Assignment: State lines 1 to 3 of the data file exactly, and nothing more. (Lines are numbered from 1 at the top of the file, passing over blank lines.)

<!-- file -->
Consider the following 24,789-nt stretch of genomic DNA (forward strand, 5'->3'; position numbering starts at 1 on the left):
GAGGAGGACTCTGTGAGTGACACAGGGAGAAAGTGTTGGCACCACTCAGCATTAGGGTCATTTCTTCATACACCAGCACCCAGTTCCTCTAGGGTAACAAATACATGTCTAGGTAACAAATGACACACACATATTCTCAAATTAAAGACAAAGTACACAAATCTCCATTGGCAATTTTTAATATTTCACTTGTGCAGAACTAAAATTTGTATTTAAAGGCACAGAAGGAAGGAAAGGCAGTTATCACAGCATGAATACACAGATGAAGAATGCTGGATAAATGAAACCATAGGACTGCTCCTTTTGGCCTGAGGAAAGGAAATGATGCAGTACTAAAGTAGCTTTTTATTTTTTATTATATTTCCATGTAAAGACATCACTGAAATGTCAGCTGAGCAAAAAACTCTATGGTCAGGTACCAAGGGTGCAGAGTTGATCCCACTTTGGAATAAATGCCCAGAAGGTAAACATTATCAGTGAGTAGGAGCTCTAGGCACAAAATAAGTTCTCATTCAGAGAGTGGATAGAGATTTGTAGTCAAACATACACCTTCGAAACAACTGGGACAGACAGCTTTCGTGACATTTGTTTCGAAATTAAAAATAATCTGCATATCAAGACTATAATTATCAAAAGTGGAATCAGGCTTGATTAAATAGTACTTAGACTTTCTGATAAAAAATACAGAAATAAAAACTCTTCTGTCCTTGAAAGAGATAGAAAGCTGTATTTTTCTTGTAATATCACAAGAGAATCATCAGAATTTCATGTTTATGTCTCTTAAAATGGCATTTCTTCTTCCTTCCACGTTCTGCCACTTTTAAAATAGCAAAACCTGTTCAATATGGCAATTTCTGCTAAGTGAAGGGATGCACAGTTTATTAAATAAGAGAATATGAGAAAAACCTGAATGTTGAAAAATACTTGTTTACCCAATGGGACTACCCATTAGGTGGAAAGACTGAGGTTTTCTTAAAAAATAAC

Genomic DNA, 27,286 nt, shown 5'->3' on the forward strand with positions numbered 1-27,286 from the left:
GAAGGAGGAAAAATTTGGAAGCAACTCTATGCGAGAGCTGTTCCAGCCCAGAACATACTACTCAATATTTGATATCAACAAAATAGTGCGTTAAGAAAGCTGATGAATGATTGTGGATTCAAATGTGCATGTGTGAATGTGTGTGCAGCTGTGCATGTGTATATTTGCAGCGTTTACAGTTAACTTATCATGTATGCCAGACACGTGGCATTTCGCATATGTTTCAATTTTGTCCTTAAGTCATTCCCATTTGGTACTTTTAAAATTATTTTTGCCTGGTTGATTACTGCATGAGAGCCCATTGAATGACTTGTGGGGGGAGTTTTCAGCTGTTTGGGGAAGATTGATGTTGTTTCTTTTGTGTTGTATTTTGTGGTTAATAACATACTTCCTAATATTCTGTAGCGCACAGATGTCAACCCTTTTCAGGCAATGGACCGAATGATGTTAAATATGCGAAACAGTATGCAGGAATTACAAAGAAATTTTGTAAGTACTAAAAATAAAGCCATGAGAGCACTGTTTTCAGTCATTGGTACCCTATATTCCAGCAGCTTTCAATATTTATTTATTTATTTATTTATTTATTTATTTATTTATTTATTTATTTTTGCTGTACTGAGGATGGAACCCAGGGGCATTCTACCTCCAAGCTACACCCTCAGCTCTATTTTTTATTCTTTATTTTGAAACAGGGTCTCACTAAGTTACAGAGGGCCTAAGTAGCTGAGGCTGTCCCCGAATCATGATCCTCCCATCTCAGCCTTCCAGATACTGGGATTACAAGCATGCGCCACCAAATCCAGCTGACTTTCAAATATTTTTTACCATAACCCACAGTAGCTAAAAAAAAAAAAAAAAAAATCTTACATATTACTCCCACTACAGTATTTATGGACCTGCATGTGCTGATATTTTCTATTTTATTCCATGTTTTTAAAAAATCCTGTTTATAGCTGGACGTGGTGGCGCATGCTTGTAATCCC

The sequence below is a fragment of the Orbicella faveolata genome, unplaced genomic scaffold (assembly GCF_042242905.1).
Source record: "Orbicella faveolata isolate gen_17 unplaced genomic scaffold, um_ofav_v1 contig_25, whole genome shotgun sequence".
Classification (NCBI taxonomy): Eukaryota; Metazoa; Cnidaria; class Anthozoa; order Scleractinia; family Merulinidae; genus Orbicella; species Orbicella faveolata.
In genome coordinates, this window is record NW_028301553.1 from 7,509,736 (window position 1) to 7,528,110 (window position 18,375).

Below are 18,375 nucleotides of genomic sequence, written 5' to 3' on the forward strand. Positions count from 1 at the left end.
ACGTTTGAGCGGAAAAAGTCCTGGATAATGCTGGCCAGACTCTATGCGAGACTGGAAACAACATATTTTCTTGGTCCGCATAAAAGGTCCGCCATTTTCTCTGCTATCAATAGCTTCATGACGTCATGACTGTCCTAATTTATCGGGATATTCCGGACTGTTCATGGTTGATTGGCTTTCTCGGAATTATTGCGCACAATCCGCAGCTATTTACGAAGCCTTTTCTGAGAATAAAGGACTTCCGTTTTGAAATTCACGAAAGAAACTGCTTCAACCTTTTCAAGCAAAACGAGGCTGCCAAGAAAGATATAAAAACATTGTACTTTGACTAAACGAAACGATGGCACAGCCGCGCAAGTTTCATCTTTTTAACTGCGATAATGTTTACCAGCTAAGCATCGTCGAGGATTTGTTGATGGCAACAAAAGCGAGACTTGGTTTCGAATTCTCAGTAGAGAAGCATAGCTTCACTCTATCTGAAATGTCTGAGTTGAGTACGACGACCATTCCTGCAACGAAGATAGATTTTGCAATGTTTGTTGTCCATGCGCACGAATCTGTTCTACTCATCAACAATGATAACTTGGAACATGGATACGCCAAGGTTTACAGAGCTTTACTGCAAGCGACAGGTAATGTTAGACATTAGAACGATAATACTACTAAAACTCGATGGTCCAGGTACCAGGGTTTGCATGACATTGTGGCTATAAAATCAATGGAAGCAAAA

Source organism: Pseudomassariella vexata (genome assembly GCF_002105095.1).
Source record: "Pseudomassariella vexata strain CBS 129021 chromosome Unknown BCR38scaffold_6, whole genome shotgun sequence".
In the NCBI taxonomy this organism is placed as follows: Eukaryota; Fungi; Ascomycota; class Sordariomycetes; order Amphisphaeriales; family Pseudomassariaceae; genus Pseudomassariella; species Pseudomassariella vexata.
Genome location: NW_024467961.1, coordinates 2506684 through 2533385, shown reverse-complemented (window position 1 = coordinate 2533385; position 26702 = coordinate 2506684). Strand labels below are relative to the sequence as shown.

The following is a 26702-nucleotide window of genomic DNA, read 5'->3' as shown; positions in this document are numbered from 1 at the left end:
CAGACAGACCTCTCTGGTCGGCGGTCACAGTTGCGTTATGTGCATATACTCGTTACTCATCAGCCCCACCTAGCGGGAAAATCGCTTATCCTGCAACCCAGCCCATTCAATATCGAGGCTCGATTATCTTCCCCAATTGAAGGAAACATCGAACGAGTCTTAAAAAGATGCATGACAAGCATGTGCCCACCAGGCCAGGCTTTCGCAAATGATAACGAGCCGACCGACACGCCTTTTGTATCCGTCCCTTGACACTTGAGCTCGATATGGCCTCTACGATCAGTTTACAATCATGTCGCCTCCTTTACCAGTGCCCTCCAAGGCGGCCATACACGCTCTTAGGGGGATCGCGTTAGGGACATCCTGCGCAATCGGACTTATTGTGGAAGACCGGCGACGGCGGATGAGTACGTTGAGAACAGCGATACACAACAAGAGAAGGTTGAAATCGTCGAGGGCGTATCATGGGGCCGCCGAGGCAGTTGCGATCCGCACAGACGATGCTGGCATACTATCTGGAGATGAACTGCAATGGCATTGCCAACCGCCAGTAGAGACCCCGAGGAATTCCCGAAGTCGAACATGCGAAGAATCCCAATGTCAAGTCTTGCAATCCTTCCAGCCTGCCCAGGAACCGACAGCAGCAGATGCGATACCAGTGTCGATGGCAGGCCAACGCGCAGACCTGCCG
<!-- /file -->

Consider the following 24,789-nt stretch of genomic DNA (forward strand, 5'->3'; position numbering starts at 1 on the left):
GAGGAGGACTCTGTGAGTGACACAGGGAGAAAGTGTTGGCACCACTCAGCATTAGGGTCATTTCTTCATACACCAGCACCCAGTTCCTCTAGGGTAACAAATACATGTCTAGGTAACAAATGACACACACATATTCTCAAATTAAAGACAAAGTACACAAATCTCCATTGGCAATTTTTAATATTTCACTTGTGCAGAACTAAAATTTGTATTTAAAGGCACAGAAGGAAGGAAAGGCAGTTATCACAGCATGAATACACAGATGAAGAATGCTGGATAAATGAAACCATAGGACTGCTCCTTTTGGCCTGAGGAAAGGAAATGATGCAGTACTAAAGTAGCTTTTTATTTTTTATTATATTTCCATGTAAAGACATCACTGAAATGTCAGCTGAGCAAAAAACTCTATGGTCAGGTACCAAGGGTGCAGAGTTGATCCCACTTTGGAATAAATGCCCAGAAGGTAAACATTATCAGTGAGTAGGAGCTCTAGGCACAAAATAAGTTCTCATTCAGAGAGTGGATAGAGATTTGTAGTCAAACATACACCTTCGAAACAACTGGGACAGACAGCTTTCGTGACATTTGTTTCGAAATTAAAAATAATCTGCATATCAAGACTATAATTATCAAAAGTGGAATCAGGCTTGATTAAATAGTACTTAGACTTTCTGATAAAAAATACAGAAATAAAAACTCTTCTGTCCTTGAAAGAGATAGAAAGCTGTATTTTTCTTGTAATATCACAAGAGAATCATCAGAATTTCATGTTTATGTCTCTTAAAATGGCATTTCTTCTTCCTTCCACGTTCTGCCACTTTTAAAATAGCAAAACCTGTTCAATATGGCAATTTCTGCTAAGTGAAGGGATGCACAGTTTATTAAATAAGAGAATATGAGAAAAACCTGAATGTTGAAAAATACTTGTTTACCCAATGGGACTACCCATTAGGTGGAAAGACTGAGGTTTTCTTAAAAAATAAC

Genomic DNA, 27,286 nt, shown 5'->3' on the forward strand with positions numbered 1-27,286 from the left: